This investigation delineates the phenology of the annual cycle (gonadal activity, nesting, moult, behavioural events) in the Rufous-collared sparrow and attempts to identify the environmental factors involved in the temporal coordination of the annual cycle with environmental seasonality. Populations of sparrows were studied in arid chaco plains, subtropical foothill transition zone, and mountain semi-desert along a 100-km east-west transect at 26.9d̀S in the eastern piedmont of the Andes. This is a region of summer rainfall and winter drought characterized by a temporally unpredictable onset of vernal rains and vegetative rejuvenation.
All three populations have a strong gonadal cycle including a period of histological collapse and reorganization. Measureable gonadal growth began in spring concurrently in all three populations when the daily photoperiod surpassed about 12 hours. The rates of gonadal growth in the log-linear phase were alike in the chaco and mountain populations, but were only 35–45% of the rate in the intervening foothill population. The earliest nestings in all populations were closely correlated with the first growth of vegetative ground cover, but less closely correlated with other environmental variables. The growth of ground cover to an arbitrary index stage differed by several weeks in the three biotopes, and the onset of the nesting season differed accordingly. Rufous-collared sparrows in this region nest almost exclusively on the ground in dense grass, and are evidently dependent on its concealment. Gonadal regression began at different times in the three populations and was not uniformly correlated with any obvious changes in the condition of the habitat. In all cases, regression began after the summer solstice, and thus coincided with decreasing daylength.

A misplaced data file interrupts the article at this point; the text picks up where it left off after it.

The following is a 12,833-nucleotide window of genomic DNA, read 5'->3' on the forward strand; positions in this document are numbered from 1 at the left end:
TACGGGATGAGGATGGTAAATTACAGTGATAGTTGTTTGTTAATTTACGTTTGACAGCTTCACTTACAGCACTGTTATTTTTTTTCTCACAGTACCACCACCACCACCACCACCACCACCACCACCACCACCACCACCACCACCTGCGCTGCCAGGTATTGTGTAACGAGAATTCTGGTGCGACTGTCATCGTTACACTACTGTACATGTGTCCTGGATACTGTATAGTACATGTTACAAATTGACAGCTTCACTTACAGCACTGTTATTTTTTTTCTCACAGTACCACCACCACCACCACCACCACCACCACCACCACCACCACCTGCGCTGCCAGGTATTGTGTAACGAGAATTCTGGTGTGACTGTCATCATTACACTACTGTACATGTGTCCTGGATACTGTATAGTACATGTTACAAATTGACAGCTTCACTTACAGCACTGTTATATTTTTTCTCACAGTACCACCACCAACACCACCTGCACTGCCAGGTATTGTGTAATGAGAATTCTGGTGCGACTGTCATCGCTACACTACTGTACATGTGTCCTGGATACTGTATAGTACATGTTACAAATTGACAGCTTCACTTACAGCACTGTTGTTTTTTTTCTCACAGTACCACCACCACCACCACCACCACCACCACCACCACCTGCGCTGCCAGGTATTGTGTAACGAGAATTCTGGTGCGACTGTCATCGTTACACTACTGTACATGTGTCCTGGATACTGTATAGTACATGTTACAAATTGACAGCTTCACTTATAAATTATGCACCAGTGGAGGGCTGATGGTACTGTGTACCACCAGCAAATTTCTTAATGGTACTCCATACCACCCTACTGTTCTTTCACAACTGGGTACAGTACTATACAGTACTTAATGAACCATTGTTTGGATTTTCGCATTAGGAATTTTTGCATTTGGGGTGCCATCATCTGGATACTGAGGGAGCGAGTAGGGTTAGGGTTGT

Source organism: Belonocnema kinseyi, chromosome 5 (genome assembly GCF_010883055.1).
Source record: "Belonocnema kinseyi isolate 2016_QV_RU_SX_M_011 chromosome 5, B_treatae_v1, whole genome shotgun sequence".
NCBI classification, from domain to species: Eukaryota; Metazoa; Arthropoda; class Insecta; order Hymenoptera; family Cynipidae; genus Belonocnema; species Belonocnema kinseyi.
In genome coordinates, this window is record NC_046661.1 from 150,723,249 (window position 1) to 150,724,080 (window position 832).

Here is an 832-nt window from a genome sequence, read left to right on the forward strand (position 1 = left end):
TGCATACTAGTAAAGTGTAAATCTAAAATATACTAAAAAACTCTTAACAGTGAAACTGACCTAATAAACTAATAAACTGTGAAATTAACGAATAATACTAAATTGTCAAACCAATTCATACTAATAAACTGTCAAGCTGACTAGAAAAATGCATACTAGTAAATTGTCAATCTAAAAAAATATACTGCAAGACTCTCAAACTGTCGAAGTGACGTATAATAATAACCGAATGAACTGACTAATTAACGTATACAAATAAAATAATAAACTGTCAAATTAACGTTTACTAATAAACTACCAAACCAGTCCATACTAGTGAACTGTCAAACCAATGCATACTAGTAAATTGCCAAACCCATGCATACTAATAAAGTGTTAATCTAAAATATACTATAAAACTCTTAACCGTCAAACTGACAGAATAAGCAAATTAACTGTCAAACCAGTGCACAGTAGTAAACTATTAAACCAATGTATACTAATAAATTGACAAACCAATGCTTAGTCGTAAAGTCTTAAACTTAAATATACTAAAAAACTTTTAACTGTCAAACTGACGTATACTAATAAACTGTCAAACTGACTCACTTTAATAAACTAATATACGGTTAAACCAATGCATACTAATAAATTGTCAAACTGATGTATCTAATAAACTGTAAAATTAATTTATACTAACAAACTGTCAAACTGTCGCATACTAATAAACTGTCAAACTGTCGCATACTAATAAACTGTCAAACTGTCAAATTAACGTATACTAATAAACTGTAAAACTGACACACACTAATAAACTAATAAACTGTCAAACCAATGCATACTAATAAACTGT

Postnuptial moult in adults began almost simultaneously in all three populations regardless of the phase of the nesting cycle. Moult (suspended temporarily in some individuals) thus overlapped the end of the nesting season in the chaco and foothill populations, but not in the mountain population. Postjuvenal moult in immatures also began almost simultaneously in the three populations, about two weeks later than the onset of postnuptial moult.
The temporal coordination of the annual cycle of Rufous-collared sparrows in northwestern Argentina appears to be controlled basically by the annual photocycle, with habitat conditions (probably vegetative growth in spring) acting as essential modifiers in the final adjustment of nesting to local conditions. This system allows the sparrows to exploit suitable nesting conditions as soon as they occur each year in a temporally unpredictable environment in which an exclusively photoperiod control of the gonadal cycle would be deleterious in a large proportion of years.